New treatment could halt growth of tumours in prostate cancer patients

New treatment could halt growth of tumours in prostate cancer patients

Scientists believe a new treatment, shown to be effective in mice, could halt the growth of tumours in patients with prostate cancer. [More]
Researchers obtain detailed picture of how Gas5 RNA interacts with steroid hormone receptors

Researchers obtain detailed picture of how Gas5 RNA interacts with steroid hormone receptors

It arises from what scientists previously described as "junk DNA" or "the dark matter of the genome," but this gene is definitely not junk. [More]
NSAIDs protect against colorectal cancer by inducing cell suicide pathways in intestinal stem cells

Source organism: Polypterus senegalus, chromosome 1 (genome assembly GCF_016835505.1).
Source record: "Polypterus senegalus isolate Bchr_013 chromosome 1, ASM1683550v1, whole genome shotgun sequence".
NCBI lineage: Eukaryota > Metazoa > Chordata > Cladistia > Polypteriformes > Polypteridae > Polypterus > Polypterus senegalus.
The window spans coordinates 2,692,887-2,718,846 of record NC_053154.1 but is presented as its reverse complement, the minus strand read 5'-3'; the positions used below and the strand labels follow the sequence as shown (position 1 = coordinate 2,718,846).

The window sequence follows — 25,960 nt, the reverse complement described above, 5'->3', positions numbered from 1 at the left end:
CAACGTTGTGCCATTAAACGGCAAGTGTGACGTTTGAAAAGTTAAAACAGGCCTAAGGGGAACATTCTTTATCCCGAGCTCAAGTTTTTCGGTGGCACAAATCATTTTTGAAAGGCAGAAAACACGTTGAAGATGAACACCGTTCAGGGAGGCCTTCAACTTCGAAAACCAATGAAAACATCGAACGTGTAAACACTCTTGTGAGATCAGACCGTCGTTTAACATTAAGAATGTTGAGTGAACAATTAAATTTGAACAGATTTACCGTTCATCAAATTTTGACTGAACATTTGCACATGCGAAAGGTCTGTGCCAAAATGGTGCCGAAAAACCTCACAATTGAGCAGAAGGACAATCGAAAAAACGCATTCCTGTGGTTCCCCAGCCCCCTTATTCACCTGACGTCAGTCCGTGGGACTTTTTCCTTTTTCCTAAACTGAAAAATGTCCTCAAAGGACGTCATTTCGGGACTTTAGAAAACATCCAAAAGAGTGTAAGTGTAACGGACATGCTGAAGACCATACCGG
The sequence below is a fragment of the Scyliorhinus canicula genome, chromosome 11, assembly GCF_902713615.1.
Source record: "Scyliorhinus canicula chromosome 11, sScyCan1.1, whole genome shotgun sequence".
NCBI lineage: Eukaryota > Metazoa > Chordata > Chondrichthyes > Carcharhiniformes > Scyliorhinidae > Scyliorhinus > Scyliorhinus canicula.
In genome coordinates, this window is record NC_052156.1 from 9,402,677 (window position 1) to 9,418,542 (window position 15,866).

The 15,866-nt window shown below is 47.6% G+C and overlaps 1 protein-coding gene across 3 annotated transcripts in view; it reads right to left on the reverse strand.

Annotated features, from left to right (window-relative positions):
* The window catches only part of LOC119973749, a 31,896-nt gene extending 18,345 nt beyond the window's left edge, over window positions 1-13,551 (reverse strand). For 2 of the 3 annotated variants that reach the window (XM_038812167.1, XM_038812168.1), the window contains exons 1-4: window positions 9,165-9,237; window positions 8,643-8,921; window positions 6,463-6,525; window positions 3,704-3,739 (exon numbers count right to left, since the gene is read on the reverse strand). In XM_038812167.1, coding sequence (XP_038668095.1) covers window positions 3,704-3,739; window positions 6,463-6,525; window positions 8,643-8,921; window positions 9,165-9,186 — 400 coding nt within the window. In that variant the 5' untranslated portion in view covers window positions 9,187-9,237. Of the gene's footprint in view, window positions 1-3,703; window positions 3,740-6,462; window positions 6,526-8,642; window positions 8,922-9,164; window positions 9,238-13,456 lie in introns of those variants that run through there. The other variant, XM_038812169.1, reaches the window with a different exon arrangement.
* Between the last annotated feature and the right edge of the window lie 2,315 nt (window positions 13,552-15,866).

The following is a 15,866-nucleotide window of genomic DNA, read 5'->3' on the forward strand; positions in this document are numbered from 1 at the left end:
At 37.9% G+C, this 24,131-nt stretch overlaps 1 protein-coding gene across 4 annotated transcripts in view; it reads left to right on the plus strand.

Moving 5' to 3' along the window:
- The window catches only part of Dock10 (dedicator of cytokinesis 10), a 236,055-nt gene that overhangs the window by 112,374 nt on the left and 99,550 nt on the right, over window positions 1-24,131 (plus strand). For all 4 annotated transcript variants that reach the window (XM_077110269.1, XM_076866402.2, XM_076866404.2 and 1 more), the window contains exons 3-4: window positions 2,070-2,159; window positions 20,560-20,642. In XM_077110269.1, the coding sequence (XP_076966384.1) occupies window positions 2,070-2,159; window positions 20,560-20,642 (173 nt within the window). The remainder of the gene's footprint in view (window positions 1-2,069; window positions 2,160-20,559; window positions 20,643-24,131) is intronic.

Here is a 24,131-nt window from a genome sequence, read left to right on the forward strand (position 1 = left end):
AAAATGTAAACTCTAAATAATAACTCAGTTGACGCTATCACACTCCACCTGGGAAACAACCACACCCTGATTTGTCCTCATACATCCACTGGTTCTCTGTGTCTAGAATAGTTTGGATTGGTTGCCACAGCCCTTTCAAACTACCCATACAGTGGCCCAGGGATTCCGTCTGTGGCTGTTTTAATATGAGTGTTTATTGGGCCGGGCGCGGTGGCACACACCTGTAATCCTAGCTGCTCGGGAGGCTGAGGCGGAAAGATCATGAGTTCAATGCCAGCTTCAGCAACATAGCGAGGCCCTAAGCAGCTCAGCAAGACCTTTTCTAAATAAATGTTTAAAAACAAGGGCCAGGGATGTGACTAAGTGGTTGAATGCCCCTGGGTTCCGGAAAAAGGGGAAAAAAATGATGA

NSAIDs protect against colorectal cancer by inducing cell suicide pathways in intestinal stem cells

Aspirin and other nonsteroidal anti-inflammatory drugs (NSAIDs) protect against the development of colorectal cancer by inducing cell suicide pathways in intestinal stem cells that carry a certain mutated and dysfunctional gene, according to a new study led by researchers at the University of Pittsburgh Cancer Institute and the School of Medicine. [More]
Major research project aims to reduce chances of hair loss after chemotherapy treatment

Major research project aims to reduce chances of hair loss after chemotherapy treatment

Cancer suffers who lose their hair as a consequence of chemotherapy will benefit from a major research project that will improve the scalp cooling technology that prevents hair loss. [More]
Genetic differences contribute to risk for autism

Genetic differences contribute to risk for autism